Wednesday, January 25, 2017

Do Not Give Up On The Game

In a recent podcast on the Veteran Wargamer, one of my favorite podcasts, the discussion came up on gamer etiquette. An important subject for both club and convention games.

Now I have taken part in several lost causes over the years, my favorite was portraying General Reynolds at Gettysburg holding up in town waiting on the arrival of the rest of the Army of the Potomac. Festung-Gettysburg. Troops on both sides were brittle after a day of heavy combat but General Meade did not know this and decided to cut his losses and refuse battle, with my troops escaping to the east with the coming of night fall, I so wanted to lay a dope slap on the rest of the Union forces. But the group I was playing with saw no reason to continue the fight. As this happened over 20 years ago I guess it left a mark.

The best example, in a good way, for me was a HMGS game back in 2012 where Mark Kinsey and I were running an IABSM engagement on the Golan just before the IDF counter attack was to get underway. One one side was a single Centurion (and LtC Yossi Amir), a couple of jeeps and a couple of rump platoons of Super Shermans. Not alot. On the Syrian side was 30 T-55s and a company of BTR mounted infantry. The Syrians made short work of the Super Shermans but they and the jeeps delayed and disrupted the Syrians allowing the Centurion with its Ace Tanker to take out the T-55s one at a time. If he saw them, he could kill them.

Now the Syrians were played by a gamer my age, read old, and a young man looking to play a game. Half way in, the more mature gamer threw up his hands and said in no uncertain terms that the game was unwinnable and quit.

Now Mark and I played it through many times both historical and as games, we know our audience. We played the IDF because in many play tests the IDF was down to only a single tank by the end of the game and that we thought would be demoralizing.

Our Hero

So Mark and I did the only thing we could, I became Syrian, and explained how to use realistic bounding tactics to obtain some cover but was eventually able to break the IDF tank the hill position and win the game. Also Mark did concentrate on destroying the tanks I was moving. But the win belonged to the young man with no name.

In the last hour of the game we had a nice crowd, including the boys father, and others cheering him on. It was my best convention experience. Only wish I could of shared that with the man who dropped out.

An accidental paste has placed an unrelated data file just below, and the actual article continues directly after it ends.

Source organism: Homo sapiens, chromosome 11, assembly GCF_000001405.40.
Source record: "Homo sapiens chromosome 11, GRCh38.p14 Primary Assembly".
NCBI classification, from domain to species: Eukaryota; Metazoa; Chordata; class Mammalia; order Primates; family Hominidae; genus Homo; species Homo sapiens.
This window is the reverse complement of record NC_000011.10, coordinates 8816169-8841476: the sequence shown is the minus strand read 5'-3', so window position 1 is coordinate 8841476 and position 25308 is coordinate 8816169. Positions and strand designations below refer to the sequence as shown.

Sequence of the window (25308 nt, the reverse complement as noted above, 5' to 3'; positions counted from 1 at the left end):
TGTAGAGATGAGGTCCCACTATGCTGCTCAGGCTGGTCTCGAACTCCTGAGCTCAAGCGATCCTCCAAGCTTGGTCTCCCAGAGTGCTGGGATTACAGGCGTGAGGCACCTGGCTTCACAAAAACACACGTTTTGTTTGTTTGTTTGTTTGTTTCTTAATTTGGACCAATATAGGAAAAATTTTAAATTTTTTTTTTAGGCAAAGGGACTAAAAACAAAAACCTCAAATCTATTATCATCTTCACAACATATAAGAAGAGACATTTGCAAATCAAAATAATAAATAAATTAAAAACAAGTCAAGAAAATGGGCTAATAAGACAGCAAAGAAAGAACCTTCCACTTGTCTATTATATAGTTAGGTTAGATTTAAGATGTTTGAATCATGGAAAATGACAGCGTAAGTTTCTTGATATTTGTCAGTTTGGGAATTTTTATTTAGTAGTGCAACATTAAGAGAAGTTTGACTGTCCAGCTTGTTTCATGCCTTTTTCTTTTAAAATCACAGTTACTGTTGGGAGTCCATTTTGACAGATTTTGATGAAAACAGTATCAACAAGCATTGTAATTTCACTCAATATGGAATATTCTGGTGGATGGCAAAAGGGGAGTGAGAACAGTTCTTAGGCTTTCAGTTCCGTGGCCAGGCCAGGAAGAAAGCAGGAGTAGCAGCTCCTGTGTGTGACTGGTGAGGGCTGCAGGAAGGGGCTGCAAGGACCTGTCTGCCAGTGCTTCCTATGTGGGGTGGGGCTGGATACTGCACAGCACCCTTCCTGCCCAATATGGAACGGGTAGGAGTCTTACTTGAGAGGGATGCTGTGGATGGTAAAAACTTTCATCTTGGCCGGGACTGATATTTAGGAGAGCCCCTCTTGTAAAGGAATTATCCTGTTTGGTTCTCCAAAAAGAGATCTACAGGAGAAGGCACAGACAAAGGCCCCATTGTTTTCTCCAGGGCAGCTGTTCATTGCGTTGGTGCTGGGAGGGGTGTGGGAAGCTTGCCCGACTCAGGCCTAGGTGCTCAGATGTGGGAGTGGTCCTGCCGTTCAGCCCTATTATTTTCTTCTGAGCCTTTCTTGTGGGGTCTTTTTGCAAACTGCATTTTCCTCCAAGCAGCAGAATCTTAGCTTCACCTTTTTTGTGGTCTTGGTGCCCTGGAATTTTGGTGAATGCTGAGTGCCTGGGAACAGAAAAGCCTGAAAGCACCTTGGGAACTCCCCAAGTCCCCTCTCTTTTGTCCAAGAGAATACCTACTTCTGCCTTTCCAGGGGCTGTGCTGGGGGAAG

I would like to think we helped win over a historical gamer. I think so. So yes, do not give up the game.


  1. This reminds me of an episode from the '90s.

    I was playing 2nd edition Warhammer 40,000 with my Tyranids (aliens like in the movie “Aliens”) vs. an Eldar (think Space Elves) force. The Eldar player had a brand new Warp Spider unit he was awfully proud of. At the time, Warp Spiders could warp into an area, shoot with a vicious, but short-ranged attack, and then warp out after shooting.

    Well, he warped in front of my prime hand-to-to hand combat unit, the Genestealers, shot, didn’t hit any of my guys and then stayed there, easily within charge range of my Genestealers.

    He finished his shooting, did his psychic phase and declared he was done with his turn.

    “Are you sure?” I asked.

    He replied in the affirmative.

    My turn. I declared charges. “The Genestealers charge into the Warp Spiders.”

    His jaw dropped.

    The Genestealers, being basically Cuisinarts on legs, did what they do best. After the slaughter was complete, he lost interest in the game and sulked for the rest of the evening.

  2. I'd be the opposite of the older gamer, stick with the game through sheer-bloody-mindedness and make it my personal goal to destroy the Centurion. Laughing off my bad dice rolls, cheering on the (IDF) good dice rolls and would become absorbed in just how much it would take to win the game - if I was able to.
    Then if there was time for a second game I'd ask to play again and attempt to do better. Working as a team with other players, and with the game organisers explain where I went wrong in the first game (if needed).

    1. Thank you Roy, love to play a game with you. Great spirit.